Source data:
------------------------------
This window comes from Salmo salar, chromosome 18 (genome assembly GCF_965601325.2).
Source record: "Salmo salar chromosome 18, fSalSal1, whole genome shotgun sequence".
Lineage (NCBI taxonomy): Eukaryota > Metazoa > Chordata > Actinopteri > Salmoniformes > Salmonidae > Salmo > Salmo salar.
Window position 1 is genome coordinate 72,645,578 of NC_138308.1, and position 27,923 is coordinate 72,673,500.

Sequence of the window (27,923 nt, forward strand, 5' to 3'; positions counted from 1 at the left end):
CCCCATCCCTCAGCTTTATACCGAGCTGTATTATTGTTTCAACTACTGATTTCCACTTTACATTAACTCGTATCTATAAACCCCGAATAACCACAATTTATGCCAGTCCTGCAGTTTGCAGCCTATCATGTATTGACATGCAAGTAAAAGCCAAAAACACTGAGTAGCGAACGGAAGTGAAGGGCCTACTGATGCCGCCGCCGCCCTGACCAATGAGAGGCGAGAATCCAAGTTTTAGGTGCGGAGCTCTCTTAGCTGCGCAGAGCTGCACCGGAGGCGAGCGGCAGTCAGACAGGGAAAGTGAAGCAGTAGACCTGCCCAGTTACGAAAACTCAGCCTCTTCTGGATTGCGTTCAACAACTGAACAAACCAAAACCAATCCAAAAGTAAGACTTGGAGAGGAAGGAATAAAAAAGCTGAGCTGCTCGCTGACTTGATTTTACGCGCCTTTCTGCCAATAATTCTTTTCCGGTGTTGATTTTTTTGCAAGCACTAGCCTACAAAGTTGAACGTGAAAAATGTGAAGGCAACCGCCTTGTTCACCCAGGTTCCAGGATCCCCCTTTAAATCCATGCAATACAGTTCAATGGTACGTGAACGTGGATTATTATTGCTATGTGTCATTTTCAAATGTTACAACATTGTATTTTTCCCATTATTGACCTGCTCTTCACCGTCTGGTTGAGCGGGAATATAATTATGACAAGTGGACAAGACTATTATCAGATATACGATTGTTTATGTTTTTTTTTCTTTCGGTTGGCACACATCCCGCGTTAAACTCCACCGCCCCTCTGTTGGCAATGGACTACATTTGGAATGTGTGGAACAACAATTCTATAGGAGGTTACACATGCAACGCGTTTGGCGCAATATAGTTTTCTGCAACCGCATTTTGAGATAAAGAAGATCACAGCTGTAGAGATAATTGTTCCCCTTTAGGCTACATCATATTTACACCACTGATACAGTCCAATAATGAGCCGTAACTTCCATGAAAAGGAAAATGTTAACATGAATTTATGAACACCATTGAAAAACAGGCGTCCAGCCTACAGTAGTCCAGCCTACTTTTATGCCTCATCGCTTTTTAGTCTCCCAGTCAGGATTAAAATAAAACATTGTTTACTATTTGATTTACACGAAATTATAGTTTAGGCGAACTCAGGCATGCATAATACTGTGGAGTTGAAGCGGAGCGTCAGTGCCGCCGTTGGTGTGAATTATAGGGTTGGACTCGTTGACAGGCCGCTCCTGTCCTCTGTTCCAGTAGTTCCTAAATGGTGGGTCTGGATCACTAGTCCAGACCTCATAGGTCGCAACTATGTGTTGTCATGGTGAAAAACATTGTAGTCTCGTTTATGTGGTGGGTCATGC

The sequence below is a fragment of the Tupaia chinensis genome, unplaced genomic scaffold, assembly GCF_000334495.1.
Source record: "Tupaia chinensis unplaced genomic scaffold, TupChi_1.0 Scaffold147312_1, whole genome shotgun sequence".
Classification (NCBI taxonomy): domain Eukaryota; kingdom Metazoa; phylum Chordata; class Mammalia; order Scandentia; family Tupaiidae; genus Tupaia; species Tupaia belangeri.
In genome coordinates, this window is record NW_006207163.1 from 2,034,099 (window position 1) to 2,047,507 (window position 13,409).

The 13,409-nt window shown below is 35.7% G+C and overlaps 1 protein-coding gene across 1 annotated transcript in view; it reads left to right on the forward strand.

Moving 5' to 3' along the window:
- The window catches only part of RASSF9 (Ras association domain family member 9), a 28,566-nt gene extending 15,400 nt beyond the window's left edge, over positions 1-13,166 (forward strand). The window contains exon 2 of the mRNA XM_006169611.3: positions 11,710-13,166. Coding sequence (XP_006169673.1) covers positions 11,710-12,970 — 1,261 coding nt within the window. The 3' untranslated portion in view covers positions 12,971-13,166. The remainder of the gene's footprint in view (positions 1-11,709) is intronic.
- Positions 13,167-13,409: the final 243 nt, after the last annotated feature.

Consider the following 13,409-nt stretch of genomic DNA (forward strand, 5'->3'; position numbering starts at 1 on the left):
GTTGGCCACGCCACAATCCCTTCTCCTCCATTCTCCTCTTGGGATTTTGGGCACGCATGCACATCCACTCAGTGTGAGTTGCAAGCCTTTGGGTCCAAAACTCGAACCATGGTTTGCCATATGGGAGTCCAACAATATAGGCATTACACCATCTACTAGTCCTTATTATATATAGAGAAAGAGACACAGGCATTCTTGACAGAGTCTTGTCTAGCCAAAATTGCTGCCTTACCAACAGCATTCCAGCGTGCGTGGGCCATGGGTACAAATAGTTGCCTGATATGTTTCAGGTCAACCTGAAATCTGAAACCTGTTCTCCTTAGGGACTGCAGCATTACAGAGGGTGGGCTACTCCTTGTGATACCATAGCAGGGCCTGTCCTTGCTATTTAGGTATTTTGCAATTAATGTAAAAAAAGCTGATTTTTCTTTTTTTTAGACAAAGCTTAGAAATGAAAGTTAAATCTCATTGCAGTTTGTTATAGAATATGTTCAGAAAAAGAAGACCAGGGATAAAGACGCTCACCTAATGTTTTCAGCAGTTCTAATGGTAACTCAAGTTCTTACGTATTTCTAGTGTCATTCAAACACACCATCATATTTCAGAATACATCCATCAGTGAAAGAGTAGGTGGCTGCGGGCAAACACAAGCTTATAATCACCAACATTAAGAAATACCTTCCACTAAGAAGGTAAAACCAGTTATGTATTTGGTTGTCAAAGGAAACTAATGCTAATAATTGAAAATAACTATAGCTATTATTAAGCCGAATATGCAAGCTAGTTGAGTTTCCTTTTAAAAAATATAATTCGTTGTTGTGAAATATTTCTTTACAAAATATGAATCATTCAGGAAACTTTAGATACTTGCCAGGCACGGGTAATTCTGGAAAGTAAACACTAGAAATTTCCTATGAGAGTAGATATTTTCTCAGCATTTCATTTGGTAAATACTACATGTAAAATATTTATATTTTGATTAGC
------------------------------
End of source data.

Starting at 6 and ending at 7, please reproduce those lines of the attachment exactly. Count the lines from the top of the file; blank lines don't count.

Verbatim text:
CCCCATCCCTCAGCTTTATACCGAGCTGTATTATTGTTTCAACTACTGATTTCCACTTTACATTAACTCGTATCTATAAACCCCGAATAACCACAATTTATGCCAGTCCTGCAGTTTGCAGCCTATCATGTATTGACATGCAAGTAAAAGCCAAAAACACTGAGTAGCGAACGGAAGTGAAGGGCCTACTGATGCCGCCGCCGCCCTGACCAATGAGAGGCGAGAATCCAAGTTTTAGGTGCGGAGCTCTCTTAGCTGCGCAGAGCTGCACCGGAGGCGAGCGGCAGTCAGACAGGGAAAGTGAAGCAGTAGACCTGCCCAGTTACGAAAACTCAGCCTCTTCTGGATTGCGTTCAACAACTGAACAAACCAAAACCAATCCAAAAGTAAGACTTGGAGAGGAAGGAATAAAAAAGCTGAGCTGCTCGCTGACTTGATTTTACGCGCCTTTCTGCCAATAATTCTTTTCCGGTGTTGATTTTTTTGCAAGCACTAGCCTACAAAGTTGAACGTGAAAAATGTGAAGGCAACCGCCTTGTTCACCCAGGTTCCAGGATCCCCCTTTAAATCCATGCAATACAGTTCAATGGTACGTGAACGTGGATTATTATTGCTATGTGTCATTTTCAAATGTTACAACATTGTATTTTTCCCATTATTGACCTGCTCTTCACCGTCTGGTTGAGCGGGAATATAATTATGACAAGTGGACAAGACTATTATCAGATATACGATTGTTTATGTTTTTTTTTCTTTCGGTTGGCACACATCCCGCGTTAAACTCCACCGCCCCTCTGTTGGCAATGGACTACATTTGGAATGTGTGGAACAACAATTCTATAGGAGGTTACACATGCAACGCGTTTGGCGCAATATAGTTTTCTGCAACCGCATTTTGAGATAAAGAAGATCACAGCTGTAGAGATAATTGTTCCCCTTTAGGCTACATCATATTTACACCACTGATACAGTCCAATAATGAGCCGTAACTTCCATGAAAAGGAAAATGTTAACATGAATTTATGAACACCATTGAAAAACAGGCGTCCAGCCTACAGTAGTCCAGCCTACTTTTATGCCTCATCGCTTTTTAGTCTCCCAGTCAGGATTAAAATAAAACATTGTTTACTATTTGATTTACACGAAATTATAGTTTAGGCGAACTCAGGCATGCATAATACTGTGGAGTTGAAGCGGAGCGTCAGTGCCGCCGTTGGTGTGAATTATAGGGTTGGACTCGTTGACAGGCCGCTCCTGTCCTCTGTTCCAGTAGTTCCTAAATGGTGGGTCTGGATCACTAGTCCAGACCTCATAGGTCGCAACTATGTGTTGTCATGGTGAAAAACATTGTAGTCTCGTTTATGTGGTGGGTCATGC

The sequence below is a fragment of the Tupaia chinensis genome, unplaced genomic scaffold, assembly GCF_000334495.1.